“Bruce, my boy,” Ben Selzer would muse, “You have the world by the kalooms”. Thirty-something then, I sensed what he said, but didn’t quite grasp it. For years I’d been hearing it in different verbiage from my father: “By the balls,” he would say (more graphically)… “Little boy, you’ve got the world by the balls”.

I was 35 when Al Bogart died and 45 when Ben S followed suit. By 55 however, I’d embraced it. The good times and bad: they’d ebb and they’d flow. On balance, ‘twas clear, I’d been pretty well blessed.

They speak in recovery of having an “attitude of gratitude”. Not that I ever really had a chip on my shoulder, but for the longest of times I saw world as half-empty. Not that I ever quite moped around, but in my darkest of times I could well play the victim.

Closed were my eyes back then, to the wisdom of my fathers.

Gate 3C, Hopkins, Saturday…looking back –

Three weeks sober, sitting in the rear of a meeting… avoiding eye contact… a gravelly old man got right in my face…

“What the f are you so sad about, Bogart? You’re here, aren’t you?”
(I sure didn’t know him, but he somehow knew me).
“What are you grateful for today?” he inquired.
(My silence provoked him).
“Do you have a gratitude list?” he then asked.
(“Really?” I wondered. “Here I am,” I was thinking, “Two kids out of town, the third with her mother, bills up the ying-yang, sitting with these losers…and this clown thinks I should be HAPPY?”). My laundry list was probably still being thought out when:
“Why don’t you do yourself a favor? he pushed on. “Take a moment each day and write down three things you’re grateful for. Just try it.”

It was one of those times in my life where — for whatever reason — I listened. Maybe it was timing. It surely wasn’t me! Sitting alone, feeling alone, I’d been given the gift of desperation.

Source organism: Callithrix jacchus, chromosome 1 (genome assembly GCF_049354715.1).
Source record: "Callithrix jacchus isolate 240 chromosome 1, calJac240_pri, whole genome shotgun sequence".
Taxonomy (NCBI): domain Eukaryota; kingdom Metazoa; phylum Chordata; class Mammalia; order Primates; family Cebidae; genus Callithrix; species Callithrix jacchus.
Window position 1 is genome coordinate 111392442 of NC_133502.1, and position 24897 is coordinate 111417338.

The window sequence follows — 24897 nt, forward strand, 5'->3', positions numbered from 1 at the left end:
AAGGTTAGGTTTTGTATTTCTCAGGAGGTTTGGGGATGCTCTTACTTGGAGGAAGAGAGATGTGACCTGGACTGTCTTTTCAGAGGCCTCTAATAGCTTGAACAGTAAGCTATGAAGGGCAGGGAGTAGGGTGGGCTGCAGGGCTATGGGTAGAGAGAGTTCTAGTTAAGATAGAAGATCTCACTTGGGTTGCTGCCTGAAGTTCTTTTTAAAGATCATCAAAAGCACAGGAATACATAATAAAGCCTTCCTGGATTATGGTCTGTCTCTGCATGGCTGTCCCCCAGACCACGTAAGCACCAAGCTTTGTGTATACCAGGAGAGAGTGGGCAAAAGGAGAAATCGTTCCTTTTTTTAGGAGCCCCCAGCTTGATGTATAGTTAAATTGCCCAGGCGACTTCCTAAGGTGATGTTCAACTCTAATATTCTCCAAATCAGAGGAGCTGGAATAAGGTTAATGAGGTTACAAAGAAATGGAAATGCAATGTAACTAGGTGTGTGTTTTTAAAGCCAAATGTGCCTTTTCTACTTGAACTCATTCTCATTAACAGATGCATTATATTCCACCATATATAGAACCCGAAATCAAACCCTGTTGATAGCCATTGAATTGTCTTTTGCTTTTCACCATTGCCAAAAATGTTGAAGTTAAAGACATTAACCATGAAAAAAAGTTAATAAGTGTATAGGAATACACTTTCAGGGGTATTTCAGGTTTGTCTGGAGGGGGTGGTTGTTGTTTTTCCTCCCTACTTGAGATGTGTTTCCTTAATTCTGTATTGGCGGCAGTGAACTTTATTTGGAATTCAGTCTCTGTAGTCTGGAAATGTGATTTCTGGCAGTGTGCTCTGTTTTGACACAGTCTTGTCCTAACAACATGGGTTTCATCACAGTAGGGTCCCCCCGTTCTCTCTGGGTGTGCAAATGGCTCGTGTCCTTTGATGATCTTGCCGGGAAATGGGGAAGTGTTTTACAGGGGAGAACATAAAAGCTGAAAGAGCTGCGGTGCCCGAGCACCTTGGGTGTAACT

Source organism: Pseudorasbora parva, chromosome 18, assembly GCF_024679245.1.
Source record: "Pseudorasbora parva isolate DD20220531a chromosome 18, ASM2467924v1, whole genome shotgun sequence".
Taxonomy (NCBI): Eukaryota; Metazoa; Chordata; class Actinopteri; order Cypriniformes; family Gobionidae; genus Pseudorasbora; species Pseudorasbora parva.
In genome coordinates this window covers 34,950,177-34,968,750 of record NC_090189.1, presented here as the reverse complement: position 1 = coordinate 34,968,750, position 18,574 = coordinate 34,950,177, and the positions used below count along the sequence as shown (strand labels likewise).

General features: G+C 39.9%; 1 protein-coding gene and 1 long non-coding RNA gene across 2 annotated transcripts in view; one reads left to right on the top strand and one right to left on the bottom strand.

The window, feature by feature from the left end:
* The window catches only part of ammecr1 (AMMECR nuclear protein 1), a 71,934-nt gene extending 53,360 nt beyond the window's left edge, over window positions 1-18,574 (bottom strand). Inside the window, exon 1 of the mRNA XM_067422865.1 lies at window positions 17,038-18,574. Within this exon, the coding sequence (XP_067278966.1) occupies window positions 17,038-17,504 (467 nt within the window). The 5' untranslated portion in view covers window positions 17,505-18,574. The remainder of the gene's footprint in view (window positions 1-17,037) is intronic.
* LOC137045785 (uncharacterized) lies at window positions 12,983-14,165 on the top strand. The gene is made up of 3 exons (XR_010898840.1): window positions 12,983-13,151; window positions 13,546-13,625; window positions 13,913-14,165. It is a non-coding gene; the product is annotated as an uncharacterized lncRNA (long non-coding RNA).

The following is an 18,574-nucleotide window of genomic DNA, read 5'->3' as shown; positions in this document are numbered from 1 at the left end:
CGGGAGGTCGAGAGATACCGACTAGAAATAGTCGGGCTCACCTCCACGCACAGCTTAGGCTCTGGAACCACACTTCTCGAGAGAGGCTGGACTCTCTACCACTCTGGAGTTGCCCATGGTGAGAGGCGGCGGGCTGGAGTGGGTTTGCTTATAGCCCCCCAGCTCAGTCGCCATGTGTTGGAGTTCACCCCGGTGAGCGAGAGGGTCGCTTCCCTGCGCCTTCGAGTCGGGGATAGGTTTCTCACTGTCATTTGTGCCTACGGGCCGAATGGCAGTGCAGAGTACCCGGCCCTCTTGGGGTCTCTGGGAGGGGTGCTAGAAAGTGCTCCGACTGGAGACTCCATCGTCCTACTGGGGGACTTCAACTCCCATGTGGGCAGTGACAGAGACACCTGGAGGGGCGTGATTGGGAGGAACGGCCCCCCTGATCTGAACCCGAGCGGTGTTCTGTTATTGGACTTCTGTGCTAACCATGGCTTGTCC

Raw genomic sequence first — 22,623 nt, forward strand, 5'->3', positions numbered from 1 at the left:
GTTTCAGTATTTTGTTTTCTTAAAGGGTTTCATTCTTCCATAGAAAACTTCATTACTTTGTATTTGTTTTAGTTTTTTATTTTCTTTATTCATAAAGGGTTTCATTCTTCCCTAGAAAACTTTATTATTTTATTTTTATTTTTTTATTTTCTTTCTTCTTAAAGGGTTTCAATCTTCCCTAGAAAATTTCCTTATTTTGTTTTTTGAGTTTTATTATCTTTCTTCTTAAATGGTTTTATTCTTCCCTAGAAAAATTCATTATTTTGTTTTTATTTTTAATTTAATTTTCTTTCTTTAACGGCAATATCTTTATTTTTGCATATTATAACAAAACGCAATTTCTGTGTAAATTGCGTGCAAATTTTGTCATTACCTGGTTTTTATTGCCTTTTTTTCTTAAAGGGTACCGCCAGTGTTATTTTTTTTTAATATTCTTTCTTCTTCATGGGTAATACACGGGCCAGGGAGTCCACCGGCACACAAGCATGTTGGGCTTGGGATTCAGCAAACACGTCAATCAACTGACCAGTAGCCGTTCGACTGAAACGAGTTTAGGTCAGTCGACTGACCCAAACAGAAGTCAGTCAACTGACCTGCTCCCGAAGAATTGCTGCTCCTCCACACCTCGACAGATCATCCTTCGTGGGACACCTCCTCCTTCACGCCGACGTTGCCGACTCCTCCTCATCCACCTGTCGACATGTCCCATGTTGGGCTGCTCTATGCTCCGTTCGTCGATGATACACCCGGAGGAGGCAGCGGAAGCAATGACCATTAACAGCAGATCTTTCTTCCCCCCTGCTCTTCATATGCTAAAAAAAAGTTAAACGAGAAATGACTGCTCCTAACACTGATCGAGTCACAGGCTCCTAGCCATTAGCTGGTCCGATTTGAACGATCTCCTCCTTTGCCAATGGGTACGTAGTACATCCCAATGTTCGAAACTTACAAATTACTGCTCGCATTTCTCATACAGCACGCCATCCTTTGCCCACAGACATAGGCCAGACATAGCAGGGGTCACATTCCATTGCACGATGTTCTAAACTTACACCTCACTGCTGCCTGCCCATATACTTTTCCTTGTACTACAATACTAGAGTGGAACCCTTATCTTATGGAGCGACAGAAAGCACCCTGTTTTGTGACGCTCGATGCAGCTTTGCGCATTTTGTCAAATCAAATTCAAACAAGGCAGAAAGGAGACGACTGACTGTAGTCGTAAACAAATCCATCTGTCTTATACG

And I listened.

Lists were made. Daily. Did so for years, actually. Wrote ‘em until…until…it came naturally: that attitude of gratitude. Until I saw daily what Ben and Al had spoken.

I thought about it yesterday, awaiting my flight. Sixteen years later. Plus. While I waited to board. And it still felt good.

Good enough, let’s say, to write one again.


1. Let’s start with the obvious: Here I am heading out west to see Stacy. Could time be better spent?

2. Arrangements with Michael. Plans were made Friday to spend a weekend together — just father and son — watching football. It’ll be in January; I can’t wait.

My father once told me …it was 1977 … he from Columbus and me from Cleveland were flying to Chicago to connect on to Vegas…how “wonderful it was” that his adult son wanted to spend time with him. I heard him then, believed him then, yet understand it now.

3. Carrie. Whether it be after a trip to Max and Eli on the coast or after a flight to Lucy Bohrer in Chicago, is there any better angel to return to? Home with Carrie is where my heart is.

I made the list yesterday, thoughts flitting ‘tween my father and my father-in-law and that crusty old man from the church basement.

And I smiled.

I have the world by the kalooms, I well knew, and the view is wondrous.

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